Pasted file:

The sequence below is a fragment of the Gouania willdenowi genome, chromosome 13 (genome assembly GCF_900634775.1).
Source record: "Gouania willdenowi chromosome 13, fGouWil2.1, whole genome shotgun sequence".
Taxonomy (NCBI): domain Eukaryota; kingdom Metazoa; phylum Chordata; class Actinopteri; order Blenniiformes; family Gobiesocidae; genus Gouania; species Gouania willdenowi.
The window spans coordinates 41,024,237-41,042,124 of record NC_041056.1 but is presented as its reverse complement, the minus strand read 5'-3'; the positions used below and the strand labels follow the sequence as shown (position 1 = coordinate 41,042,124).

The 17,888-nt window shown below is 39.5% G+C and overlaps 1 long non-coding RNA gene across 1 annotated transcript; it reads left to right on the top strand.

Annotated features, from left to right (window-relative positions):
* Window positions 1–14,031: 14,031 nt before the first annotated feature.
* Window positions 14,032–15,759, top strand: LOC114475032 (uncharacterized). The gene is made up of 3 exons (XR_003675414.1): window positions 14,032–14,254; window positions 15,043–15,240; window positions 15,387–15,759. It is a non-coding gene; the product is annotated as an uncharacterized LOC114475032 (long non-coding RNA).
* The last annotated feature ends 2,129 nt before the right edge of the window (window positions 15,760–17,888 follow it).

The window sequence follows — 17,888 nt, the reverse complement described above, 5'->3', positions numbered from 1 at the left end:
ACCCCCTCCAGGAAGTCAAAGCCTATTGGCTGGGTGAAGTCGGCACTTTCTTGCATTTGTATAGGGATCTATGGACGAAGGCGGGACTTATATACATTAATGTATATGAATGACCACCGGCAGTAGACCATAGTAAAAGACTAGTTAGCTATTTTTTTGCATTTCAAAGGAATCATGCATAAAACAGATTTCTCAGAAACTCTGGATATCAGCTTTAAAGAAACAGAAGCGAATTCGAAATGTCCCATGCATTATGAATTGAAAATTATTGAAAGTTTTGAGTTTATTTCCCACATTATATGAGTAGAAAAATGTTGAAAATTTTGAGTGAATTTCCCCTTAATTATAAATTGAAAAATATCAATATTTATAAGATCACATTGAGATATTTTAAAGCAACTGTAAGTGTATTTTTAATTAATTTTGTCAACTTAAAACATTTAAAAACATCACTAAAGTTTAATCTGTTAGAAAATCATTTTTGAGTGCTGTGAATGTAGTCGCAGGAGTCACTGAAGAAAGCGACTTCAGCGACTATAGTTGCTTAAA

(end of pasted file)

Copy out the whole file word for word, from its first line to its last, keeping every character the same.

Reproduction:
The sequence below is a fragment of the Gouania willdenowi genome, chromosome 13 (genome assembly GCF_900634775.1).
Source record: "Gouania willdenowi chromosome 13, fGouWil2.1, whole genome shotgun sequence".
Taxonomy (NCBI): domain Eukaryota; kingdom Metazoa; phylum Chordata; class Actinopteri; order Blenniiformes; family Gobiesocidae; genus Gouania; species Gouania willdenowi.
The window spans coordinates 41,024,237-41,042,124 of record NC_041056.1 but is presented as its reverse complement, the minus strand read 5'-3'; the positions used below and the strand labels follow the sequence as shown (position 1 = coordinate 41,042,124).

The 17,888-nt window shown below is 39.5% G+C and overlaps 1 long non-coding RNA gene across 1 annotated transcript; it reads left to right on the top strand.

Annotated features, from left to right (window-relative positions):
* Window positions 1–14,031: 14,031 nt before the first annotated feature.
* Window positions 14,032–15,759, top strand: LOC114475032 (uncharacterized). The gene is made up of 3 exons (XR_003675414.1): window positions 14,032–14,254; window positions 15,043–15,240; window positions 15,387–15,759. It is a non-coding gene; the product is annotated as an uncharacterized LOC114475032 (long non-coding RNA).
* The last annotated feature ends 2,129 nt before the right edge of the window (window positions 15,760–17,888 follow it).

The window sequence follows — 17,888 nt, the reverse complement described above, 5'->3', positions numbered from 1 at the left end:
ACCCCCTCCAGGAAGTCAAAGCCTATTGGCTGGGTGAAGTCGGCACTTTCTTGCATTTGTATAGGGATCTATGGACGAAGGCGGGACTTATATACATTAATGTATATGAATGACCACCGGCAGTAGACCATAGTAAAAGACTAGTTAGCTATTTTTTTGCATTTCAAAGGAATCATGCATAAAACAGATTTCTCAGAAACTCTGGATATCAGCTTTAAAGAAACAGAAGCGAATTCGAAATGTCCCATGCATTATGAATTGAAAATTATTGAAAGTTTTGAGTTTATTTCCCACATTATATGAGTAGAAAAATGTTGAAAATTTTGAGTGAATTTCCCCTTAATTATAAATTGAAAAATATCAATATTTATAAGATCACATTGAGATATTTTAAAGCAACTGTAAGTGTATTTTTAATTAATTTTGTCAACTTAAAACATTTAAAAACATCACTAAAGTTTAATCTGTTAGAAAATCATTTTTGAGTGCTGTGAATGTAGTCGCAGGAGTCACTGAAGAAAGCGACTTCAGCGACTATAGTTGCTTAAA